“I grew up in a culture that continues to not support the commitments women make in a professional career while balancing motherhood,” she says. “I’ve talked about the cultural challenges my mom faced as she became a single mother when I was 17, the backlash and judgment, and the sacrifice she had to make.”

            Hachem-Fawaz’s mother now leads a successful company of her own in the male-dominated automotive supply industry, but the family’s position was once much more precarious. “I watched my mom be a stay-at-home mom until she had no other choice but to go out into the workforce and raise four kids on her own,” she relates. “I truly believe that equipping women with tools, knowledge, and experience in the right career pathway can lead them to financial security and independence. My mom ingrained my values, morals, and work ethic by paving the way for me and my siblings.” 

            Fortunately, Hachem-Fawaz’s husband seems to represent a new, younger generation of comparatively equitable Middle Eastern–Canadian husbands. “Sharing this parenthood experience with my husband, I realize the important role spouses play,” she says. “I’m very fortunate that we were able to make this work together, that we’re able to progress in our careers and our professional development while really nurturing that family unit and wanting to be good parents.”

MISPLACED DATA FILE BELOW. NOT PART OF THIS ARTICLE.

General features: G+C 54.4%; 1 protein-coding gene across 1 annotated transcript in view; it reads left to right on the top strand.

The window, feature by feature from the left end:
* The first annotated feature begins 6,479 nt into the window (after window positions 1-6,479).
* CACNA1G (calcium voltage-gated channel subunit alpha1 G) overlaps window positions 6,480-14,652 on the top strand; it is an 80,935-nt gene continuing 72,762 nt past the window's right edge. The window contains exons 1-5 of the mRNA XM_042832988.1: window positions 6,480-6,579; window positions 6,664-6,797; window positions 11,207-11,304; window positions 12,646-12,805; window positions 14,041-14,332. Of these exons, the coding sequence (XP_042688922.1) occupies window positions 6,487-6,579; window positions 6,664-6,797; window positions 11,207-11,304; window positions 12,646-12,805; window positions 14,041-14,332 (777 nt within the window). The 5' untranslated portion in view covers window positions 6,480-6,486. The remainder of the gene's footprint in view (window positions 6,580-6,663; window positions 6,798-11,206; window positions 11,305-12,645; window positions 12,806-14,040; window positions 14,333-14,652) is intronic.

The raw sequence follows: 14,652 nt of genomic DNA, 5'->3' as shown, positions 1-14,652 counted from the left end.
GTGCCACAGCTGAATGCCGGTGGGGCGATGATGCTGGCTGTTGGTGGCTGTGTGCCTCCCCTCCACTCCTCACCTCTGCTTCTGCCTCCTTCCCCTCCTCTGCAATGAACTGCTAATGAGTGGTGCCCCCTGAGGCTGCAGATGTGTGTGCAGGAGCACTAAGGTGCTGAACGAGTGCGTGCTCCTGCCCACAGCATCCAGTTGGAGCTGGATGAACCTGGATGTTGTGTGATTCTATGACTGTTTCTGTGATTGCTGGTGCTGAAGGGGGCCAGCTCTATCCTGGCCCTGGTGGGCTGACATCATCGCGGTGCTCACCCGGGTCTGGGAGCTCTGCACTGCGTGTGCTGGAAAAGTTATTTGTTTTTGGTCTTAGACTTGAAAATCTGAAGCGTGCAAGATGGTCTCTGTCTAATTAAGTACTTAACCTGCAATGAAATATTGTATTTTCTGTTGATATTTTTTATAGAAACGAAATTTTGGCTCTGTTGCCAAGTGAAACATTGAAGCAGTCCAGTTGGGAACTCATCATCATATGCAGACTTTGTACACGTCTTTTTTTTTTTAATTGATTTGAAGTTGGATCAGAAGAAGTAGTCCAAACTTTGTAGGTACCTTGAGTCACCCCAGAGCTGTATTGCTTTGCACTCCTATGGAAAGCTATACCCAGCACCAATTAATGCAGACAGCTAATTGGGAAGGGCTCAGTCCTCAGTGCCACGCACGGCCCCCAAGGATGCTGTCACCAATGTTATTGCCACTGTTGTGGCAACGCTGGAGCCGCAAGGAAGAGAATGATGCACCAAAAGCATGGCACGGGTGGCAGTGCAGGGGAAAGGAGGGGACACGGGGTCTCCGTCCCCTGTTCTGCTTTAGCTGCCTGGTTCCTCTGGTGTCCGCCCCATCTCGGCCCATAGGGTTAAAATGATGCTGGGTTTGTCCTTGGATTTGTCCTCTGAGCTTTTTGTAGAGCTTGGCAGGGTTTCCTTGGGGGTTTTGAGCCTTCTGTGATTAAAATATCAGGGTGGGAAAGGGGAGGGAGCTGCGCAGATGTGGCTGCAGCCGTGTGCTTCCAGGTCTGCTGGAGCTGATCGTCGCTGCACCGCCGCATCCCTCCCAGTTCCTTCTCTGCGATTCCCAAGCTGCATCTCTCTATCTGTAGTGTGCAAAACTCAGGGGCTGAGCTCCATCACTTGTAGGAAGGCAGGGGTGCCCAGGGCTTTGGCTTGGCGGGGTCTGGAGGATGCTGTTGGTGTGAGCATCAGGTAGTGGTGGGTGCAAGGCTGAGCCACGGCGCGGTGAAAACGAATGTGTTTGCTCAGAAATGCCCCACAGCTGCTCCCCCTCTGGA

As a professional booster of careerist women, Hachem-Fawaz finds herself in an interesting position, post-motherhood. “I feel like a completely different person—for the better,” she shares. “It did completely change my perspective on womanhood—almost like I was seeing life through a different lens. All this is my livelihood: I’ve always been an advocate for seeing the barriers women face, but then I became a mom and realized there’s a whole different layer of judgment.”

            Specifically, Hachem-Fawaz has found herself navigating what she calls “mom guilt,” a delicate emotional balancing act between the sensations of doing too much and not enough of one thing or another. She admits it’s a work-in-constant-progress.

            “I know people mean very well when they say to me, It’s great to do all this, but remember: they grow up so fast, don’t miss these opportunities. I can read between the lines. In other words, they’re saying, You’re taking on too much and that’s a costing time you could spend with your child. I feel like I spend a lot of quality time with my child. As busy as I am, that’s something that’s non-negotiable. But it looks different for everybody. We need to empower families, and especially women, to do what they feel fits in their lifestyle, whatever that may be.

            “I think one of the things we’ve learned is that balls are going to slip along the way,” she continues. “I’m really working towards being a little kinder to myself as I drop some balls, because it’s not easy juggling it all and doing it right.

            “I often say you can have it all, but maybe not all at once. And that’s okay.”